So for starters my laptop is in working condition finally, thanks to an IT friend I’ve made while at AFW. AFW is Anime Fest Wichita, which is rather irrelevant for most of the time in this blog.
I am going to try to be posting more often, I’m finding more and more useful material concerning goats and other science related things that I could write on. I’m also contemplating starting a short fictional series to write in parts and post, but I have no idea on that yet.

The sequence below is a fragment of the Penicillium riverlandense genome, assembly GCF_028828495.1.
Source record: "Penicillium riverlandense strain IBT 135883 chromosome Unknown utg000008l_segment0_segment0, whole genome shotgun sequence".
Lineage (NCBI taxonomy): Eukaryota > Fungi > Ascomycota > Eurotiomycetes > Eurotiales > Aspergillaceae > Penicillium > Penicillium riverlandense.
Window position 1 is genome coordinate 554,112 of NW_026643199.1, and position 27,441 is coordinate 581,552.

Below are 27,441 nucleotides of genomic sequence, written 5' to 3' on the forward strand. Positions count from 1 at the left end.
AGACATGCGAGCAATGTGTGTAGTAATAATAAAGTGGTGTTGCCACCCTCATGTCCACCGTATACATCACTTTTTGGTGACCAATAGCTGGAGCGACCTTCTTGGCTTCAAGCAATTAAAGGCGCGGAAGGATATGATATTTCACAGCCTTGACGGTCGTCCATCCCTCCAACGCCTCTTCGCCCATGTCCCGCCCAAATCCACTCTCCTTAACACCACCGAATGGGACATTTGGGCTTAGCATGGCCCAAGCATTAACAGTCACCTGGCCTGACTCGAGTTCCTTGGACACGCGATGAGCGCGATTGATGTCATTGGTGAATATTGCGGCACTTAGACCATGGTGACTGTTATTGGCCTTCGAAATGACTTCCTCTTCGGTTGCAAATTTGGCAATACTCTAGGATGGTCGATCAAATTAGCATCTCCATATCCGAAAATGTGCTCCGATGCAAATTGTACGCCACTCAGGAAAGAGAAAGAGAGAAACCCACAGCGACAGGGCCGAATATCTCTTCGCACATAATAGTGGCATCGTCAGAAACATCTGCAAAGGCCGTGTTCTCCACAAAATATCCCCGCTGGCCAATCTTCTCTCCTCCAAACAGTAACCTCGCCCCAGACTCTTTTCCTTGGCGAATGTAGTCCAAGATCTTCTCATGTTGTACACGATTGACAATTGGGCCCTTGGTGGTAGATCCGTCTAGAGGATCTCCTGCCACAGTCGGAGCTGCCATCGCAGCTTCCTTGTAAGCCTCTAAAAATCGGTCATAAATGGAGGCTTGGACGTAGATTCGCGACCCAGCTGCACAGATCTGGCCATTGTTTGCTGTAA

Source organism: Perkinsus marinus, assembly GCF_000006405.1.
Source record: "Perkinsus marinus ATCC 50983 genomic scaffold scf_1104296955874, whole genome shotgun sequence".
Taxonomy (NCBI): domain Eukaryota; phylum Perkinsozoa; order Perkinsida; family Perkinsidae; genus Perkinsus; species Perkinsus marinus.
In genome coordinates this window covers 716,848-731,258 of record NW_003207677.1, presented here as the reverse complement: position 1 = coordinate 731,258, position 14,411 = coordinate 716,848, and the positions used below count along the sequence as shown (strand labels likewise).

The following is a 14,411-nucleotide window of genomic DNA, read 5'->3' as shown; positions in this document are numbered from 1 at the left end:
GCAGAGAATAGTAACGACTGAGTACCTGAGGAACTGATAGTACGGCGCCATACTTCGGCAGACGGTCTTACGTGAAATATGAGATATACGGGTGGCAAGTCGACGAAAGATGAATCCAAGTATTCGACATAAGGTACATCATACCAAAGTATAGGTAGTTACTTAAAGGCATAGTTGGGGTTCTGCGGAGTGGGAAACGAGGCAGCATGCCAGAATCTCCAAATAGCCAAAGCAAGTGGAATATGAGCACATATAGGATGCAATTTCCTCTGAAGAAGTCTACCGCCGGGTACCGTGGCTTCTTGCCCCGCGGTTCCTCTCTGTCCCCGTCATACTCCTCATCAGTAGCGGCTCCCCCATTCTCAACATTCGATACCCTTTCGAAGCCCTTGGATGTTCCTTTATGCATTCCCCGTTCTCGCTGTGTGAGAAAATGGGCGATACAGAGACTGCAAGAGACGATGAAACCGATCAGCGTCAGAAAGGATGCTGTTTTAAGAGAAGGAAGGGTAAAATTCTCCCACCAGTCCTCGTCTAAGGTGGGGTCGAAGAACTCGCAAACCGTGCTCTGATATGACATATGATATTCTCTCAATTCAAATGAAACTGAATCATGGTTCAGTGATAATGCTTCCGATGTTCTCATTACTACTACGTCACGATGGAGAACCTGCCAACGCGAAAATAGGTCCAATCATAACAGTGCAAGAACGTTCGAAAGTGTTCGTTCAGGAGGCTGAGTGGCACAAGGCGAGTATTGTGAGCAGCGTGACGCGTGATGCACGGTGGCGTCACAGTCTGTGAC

Today has been rather long and a spectrum of incidents. The thesis I am writing for college is finally starting to take shape but I have a lot more work. I’m currently working on a section that is about the ancestry of goats and how they have been part of ancient cultures. The problem being that some of my sources and research is contradicting each other so I’m having to do more footwork again. That was the mildly positive part of today. The not so positive: we had to put down three of our older does today. The oldest, one of the Kikos has been going downhill in health rapidly since it got cold in November. We were able to get her back up to decent health once with a lot of input and coddling, but since then it would seem she’s had at least one stroke. Her features became lopsided and she forgot how to do basic things, such as not tangling herself in a lead rope…she was a smart doe so staying untangled was never a challenge for her. Putting her down was in her best interest over letting her freeze to death or something tragic out in the pasture while we weren’t around (This is well and truly a last resort, not just because she got old and we didn’t feel like helping her). We treat all our livestock with respect and try to provide them with the best quality of life we can. The other two were two of my founding Nigerians, over a year ago they contracted some sort of virus that we have been fighting trying to cure them. We succeeded in curing their niece but when she got it we’d been fighting it long enough to know the very early stages–when it was still curable apparently. The two older does never cleared up and the one who had it first was to the point she was suffering, the second wasn’t far behind. Those two were the much harder part of today, if they hadn’t gotten sick (and we still don’t know what exactly caused it or what it was, our vet couldn’t figure it out) they would be in with the buck now and having kids in the spring and staying around for years to come. Disease is so frustrating, and this is one I will definitely continue trying to find answers for.